How to Grow Chiles (Hot Peppers)

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Botanical Information

Taxonomy

History

Physical Description

Varieties & Cultivars

Categories or Types of Chiles

Colors Available

Varieties (link to ../category/cultivars/tag/Chiles)

Growth Requirements

Climate & Temperature Requirements

Air Temperature

Soil Temperature

Humidity

Day Length or Light Requirements

Site Conditions Favored

Soil Requirements

Soil Texture

pH

Nutrient Requirements

Propagation

Methods of propagation

Seed

Division

Cuttings

Transplanting or Potting Up

Seed Saving

Planting Out

Bed Prep & Soil Amendments

Bed Spacing

Row Spacing

Planting Depth

Alternative Bed Methods

Container Gardening

Routine Cultivation & Maintenance

Water Requirements

Fertilization Recommendations

Mulching & Weeding

Pinching or Pruning & Dividing

Support

Winterizing

Companion Planting

Helpful Companions

Harmful Companions

Companion to..

Pests, Diseases & Problems

Common Pests

Common Diseases

Symptoms

Whole Plant

Leaves

Stem/Trunk

Flowers

Fruit

Roots

Harvesting & Storage

Edible Parts of the Plant

Yield

Days to Harvest / Harvest Timing

  • Hot peppers are ready for harvest when they become bright red VG

Harvest Methods

  • Cut them from the plant and hang them up, if drying VG

Storage of harvest

Fresh

Canned

Frozen

Pickled

Dried

Cooking with Chiles

About the Heat in Chiles…

There’s no general rule as to which chile is hotter or less hot than another chile. Typically jalapeno types are less hot than serrano, which are less hot than habanero types, but I have had jalapenos that were hotter than some serranos…although I can’t think of a habanero that wasn’t hotter than the other two… 🙂 But really, even within the same variety, even when they come from the same plant (!), they can be varying degrees of hotness.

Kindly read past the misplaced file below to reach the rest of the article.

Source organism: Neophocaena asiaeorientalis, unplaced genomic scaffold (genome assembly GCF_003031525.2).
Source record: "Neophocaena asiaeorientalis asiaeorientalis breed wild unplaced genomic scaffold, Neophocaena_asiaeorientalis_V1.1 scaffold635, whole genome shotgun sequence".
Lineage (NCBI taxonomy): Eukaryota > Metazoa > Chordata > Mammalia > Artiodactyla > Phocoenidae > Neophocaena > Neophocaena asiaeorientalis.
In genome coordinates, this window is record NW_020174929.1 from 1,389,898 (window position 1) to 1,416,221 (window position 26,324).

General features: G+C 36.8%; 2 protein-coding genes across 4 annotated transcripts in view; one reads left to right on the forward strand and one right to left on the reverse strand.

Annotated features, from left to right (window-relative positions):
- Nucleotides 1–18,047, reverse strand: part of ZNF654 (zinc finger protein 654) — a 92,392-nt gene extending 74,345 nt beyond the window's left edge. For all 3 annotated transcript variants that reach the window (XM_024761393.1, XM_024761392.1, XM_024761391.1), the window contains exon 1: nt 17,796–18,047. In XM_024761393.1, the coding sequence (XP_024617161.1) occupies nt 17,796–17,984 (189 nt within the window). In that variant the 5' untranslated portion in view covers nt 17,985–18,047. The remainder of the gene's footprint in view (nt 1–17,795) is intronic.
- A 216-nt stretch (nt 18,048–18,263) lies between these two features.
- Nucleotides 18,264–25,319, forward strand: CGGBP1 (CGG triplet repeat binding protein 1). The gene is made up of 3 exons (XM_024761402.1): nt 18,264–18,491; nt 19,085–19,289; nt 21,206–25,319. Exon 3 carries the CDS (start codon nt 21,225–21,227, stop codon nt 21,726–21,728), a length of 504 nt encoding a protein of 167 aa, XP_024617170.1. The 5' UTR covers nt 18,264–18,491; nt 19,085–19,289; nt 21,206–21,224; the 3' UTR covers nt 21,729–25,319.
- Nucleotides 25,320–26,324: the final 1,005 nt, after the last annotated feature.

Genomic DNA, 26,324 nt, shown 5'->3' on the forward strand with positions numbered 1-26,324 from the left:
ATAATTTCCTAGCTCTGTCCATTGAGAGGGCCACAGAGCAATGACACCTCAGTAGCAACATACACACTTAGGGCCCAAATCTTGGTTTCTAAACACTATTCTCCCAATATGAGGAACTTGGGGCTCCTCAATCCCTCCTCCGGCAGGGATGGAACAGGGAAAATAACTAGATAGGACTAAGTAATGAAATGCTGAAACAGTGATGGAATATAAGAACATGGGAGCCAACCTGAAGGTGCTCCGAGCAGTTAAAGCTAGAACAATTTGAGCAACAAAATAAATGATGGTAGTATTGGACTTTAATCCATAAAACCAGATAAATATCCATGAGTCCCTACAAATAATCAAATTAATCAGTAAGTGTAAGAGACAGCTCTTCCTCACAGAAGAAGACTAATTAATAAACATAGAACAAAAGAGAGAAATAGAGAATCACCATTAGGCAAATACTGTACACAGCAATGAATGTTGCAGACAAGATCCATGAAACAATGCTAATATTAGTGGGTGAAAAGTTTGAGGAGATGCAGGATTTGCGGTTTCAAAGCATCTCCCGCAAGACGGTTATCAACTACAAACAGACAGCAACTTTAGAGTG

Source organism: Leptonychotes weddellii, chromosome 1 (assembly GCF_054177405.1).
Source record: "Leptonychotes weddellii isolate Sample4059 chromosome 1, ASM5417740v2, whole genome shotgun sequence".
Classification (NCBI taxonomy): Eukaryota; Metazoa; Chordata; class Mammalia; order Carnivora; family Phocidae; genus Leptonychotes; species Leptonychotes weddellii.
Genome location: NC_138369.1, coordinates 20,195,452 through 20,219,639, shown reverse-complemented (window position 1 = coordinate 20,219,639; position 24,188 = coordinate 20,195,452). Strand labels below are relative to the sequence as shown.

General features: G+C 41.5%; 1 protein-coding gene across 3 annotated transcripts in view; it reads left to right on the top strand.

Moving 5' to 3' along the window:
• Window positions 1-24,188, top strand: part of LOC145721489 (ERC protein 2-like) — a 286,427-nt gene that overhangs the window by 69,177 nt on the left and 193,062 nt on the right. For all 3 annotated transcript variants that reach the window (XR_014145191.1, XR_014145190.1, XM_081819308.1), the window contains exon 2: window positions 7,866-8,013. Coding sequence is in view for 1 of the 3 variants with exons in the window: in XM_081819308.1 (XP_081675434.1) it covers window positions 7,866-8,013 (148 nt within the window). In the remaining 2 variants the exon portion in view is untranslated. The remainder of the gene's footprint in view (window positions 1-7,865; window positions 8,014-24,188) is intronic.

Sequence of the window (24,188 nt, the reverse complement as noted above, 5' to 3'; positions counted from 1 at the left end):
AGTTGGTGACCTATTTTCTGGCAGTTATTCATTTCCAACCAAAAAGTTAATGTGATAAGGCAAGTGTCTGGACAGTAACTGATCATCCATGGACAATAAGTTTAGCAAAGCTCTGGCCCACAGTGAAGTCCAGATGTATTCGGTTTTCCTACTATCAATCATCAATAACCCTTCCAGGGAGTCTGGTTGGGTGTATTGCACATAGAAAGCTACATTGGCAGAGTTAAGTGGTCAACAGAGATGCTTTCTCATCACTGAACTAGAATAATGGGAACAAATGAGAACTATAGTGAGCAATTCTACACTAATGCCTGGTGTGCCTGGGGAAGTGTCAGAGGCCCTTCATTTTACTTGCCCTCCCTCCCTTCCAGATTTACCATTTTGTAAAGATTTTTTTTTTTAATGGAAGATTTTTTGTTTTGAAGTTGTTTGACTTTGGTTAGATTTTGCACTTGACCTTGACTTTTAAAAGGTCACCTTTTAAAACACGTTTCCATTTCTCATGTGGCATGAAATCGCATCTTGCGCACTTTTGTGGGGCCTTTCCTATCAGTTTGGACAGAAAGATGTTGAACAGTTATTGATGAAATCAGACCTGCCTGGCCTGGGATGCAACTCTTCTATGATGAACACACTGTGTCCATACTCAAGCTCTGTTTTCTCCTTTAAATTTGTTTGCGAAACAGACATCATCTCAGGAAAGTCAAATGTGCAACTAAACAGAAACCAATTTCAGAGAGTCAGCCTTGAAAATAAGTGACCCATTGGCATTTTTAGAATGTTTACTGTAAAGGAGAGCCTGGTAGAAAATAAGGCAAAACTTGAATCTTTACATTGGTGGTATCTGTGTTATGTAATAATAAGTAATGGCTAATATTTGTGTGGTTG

The heat-causing compounds, capsaicinoids (capsaicin, dihydrocapsaicin, etc), are at the highest concentrations in the pith of the pepper. These are the whitish ribs which hold on to the seeds. Seeds hold the second highest concentration, and the flesh of the pepper has the lowest amount of capsaicin compounds. To control the amount of heat in your cooking, remove the pith and seeds to be conservative.

As far as growing hot chiles, it seems that stress increases the amount of capsaicin a plant produces. This means that chiles grown in dry, hot conditions should result in hotter peppers. I am not sure as to how the ripeness affects the heat level, but do know that the riper the chile, the more developed the sugars are, so I usually like the taste of them better when ripe. Some people don’t pick them until they “cork”, which is when little cracks develop longitudinally on the pepper, thinking they are hotter at this point, but Cooks Illustrated did some testing on this theory and couldn’t back up the hypothesis.

Cooling the Heat in Chiles…

If you’ve gone too far in the hot zone, the only thing that will bring down the heat level is to add fat. Sour cream, milk, oil, or cheese will bring it down. This goes for your mouth, too. Water & beer or alcohol will increase the sensation; and sugar, salt, are all not effective.

If you’ve got the burn going on your hands, definitely don’t rub your eyes! Right when you are done chopping or preparing the peppers, wash hands with hot water & lots of good grease-cutting soap. I then pour some oil on my hands and rub it in well. Add soap to the oil on your hands and rub it all in again, then rinse. Apparently rubbing alcohol or hydrogen peroxide also work. Haven’t tried those, though.

Nutritional Benefits & Values

Toxicity

Cooking

Preparation

Cooking Methods

Recipes (link to …/category/recipes/tag/Chiles)

Resources

Information for this article was taken from these sources. (link to …/category/resources/tag/Chiles)

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